How to slice an image into red, green and blue channels with misc.imread
I am trying to slice an image into RGB and I have a problem with plotting these images. I obtain all images from a certain folder with this function:
def get_images(path, image_type): image_list =  for filename in glob.glob(path + '/*'+ image_type): im=misc.imread(filename, mode='RGB') image_list.append(im) return image_list
This function creates 4d array (30, 1536, 2048, 3) and I am quite sure that the first value represents number of images, second and third are dimensions and third are RGB values.
After I obtained all the images, I stored them as a numpy array
image_list = get_images('C:\HDR\images', '.jpg') temp = np.array(image_list)
After that I tried to use simple slicing on order to take specific colors from these images:
red_images = temp[:,:,:,0] green_images = temp[:,:,:,1] blue_images = temp[:,:,:,2]
When I print out the values, everything seems to be fine.
print(temp[11,125,311,:]) print(red_images[11,125,311]) print(green_images[11,125,311]) print(blue_images[11,125,311])
And I get the following:
[105 97 76] 105 97 76
So far, everything seems to be fine, but the problem arises when I try to display the image. I used
matplotlib.pyplot.imshow to display it and I get the image like:
Which is reasonable, because I choose red:
But when I change it to different color channel, like this:
I get the image like this:
My question is simple. What is happening here?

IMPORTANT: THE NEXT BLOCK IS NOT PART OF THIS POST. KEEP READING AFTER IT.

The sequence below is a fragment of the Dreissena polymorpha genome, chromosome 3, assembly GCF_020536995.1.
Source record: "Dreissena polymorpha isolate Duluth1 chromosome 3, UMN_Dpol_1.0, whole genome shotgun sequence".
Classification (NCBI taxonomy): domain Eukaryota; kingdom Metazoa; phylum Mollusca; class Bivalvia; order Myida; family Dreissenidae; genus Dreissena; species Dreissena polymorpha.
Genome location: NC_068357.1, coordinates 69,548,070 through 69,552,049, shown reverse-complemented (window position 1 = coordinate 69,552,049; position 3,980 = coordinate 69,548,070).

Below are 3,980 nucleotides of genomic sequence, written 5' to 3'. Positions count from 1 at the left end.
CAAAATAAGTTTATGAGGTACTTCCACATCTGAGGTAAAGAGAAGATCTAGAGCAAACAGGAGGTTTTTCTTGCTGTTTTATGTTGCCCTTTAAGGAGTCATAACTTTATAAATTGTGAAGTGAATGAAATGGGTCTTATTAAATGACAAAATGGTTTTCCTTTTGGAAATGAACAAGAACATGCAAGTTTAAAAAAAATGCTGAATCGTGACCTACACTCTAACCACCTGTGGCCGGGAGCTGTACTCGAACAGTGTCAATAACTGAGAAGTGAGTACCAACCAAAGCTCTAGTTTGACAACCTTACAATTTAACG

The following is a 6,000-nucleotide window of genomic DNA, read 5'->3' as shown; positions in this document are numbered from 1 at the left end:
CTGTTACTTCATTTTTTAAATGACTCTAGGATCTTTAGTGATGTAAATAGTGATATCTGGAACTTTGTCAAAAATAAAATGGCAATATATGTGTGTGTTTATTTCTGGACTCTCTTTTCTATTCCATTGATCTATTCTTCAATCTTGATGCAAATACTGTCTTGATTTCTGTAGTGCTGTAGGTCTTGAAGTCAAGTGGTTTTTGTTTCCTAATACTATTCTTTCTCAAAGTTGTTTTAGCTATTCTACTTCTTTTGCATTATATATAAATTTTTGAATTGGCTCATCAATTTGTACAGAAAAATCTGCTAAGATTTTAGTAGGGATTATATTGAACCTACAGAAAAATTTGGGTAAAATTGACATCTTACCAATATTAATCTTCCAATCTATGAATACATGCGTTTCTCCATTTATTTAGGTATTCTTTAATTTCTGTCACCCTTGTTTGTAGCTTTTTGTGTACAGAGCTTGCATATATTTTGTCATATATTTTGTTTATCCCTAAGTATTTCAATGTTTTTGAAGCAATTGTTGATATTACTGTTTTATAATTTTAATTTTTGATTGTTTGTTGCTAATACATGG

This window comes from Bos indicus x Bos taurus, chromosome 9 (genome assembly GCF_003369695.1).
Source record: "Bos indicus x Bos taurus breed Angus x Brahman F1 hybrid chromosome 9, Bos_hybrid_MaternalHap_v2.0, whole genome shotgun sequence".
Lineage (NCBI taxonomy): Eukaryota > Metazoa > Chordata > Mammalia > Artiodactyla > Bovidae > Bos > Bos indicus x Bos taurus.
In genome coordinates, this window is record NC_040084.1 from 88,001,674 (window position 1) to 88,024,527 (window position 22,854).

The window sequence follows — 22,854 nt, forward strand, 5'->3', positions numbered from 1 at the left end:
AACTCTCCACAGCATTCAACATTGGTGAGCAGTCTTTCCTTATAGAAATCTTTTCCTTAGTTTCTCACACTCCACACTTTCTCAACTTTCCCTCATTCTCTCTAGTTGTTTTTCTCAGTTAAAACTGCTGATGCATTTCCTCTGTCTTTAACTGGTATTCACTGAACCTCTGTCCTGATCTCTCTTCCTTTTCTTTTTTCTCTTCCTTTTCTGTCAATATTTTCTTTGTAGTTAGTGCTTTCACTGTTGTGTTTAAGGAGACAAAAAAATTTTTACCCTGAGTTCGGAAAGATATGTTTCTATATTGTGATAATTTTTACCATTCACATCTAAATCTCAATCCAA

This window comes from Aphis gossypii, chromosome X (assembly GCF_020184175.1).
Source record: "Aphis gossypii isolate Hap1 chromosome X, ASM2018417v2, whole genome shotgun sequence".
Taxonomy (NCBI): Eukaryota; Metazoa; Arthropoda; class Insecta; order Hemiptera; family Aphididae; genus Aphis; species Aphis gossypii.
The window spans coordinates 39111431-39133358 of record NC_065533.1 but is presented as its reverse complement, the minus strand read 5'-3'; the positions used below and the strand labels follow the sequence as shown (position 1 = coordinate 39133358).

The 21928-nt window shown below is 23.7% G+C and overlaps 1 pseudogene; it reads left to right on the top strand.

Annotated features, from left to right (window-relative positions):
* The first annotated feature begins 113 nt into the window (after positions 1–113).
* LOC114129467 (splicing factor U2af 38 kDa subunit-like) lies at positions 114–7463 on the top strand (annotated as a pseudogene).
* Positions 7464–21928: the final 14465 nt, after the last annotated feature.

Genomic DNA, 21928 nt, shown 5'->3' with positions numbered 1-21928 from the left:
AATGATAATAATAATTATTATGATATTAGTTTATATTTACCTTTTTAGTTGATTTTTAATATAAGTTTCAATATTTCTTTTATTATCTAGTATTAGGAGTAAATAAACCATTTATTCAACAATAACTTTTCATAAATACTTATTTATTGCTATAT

I think matplotlib is just treating each channel (i.e., intensities) as a "heat map".
Pass a color map to the imshow function like so to tell it how you want it to color your image:
@mrGreenBrown in response to your comment, I'm assuming that the
misc.imread function you used is from scipy, i.e.,
scipy.misc.imread. That function is no different from that of
PIL. See scipy.misc.imread docs. Thanks to @dai for pointing this out.
A single channel of any image is just intensities. It does not have color. For an image expressed in RGB color space, color is obtained by "mixing" amounts (given by the respective channel's intensities) of red, green, and blue. A single channel cannot express color.
What happened was Matplotlib by default displays the intensities as a heatmap, hence the "color".
When you save a single channel as an image in a format say JPEG, the function merely duplicates the single channel 3 times so that the R, G, and B channels all contain the same intensities. This is the typical behavior unless you save it in a format such as PGM which can handle single channel grayscale image. When you try to visualize this image which has the same channel duplicated 3 times, because the contributions from red, green, and blue are the same at each pixel, the image appears as grey.
plt.cm.gray to the
cmap argument simply tells
imshow not to "color-code" the intensities. So, brighter pixels (pixels approaching white) means there is "more" of that "color" at those locations.
If you want color, you have to make copies of the 3 channel image and set the other channels to have values of
For e.g., to display a red channel as "red":
# Assuming I is numpy array with 3 channels in RGB order I_red = image.copy() # Duplicate image I_red[:, :, 1] = 0 # Zero out contribution from green I_red[:, :, 2] = 0 # Zero out contribution from blue
A related question from stackoverflow here.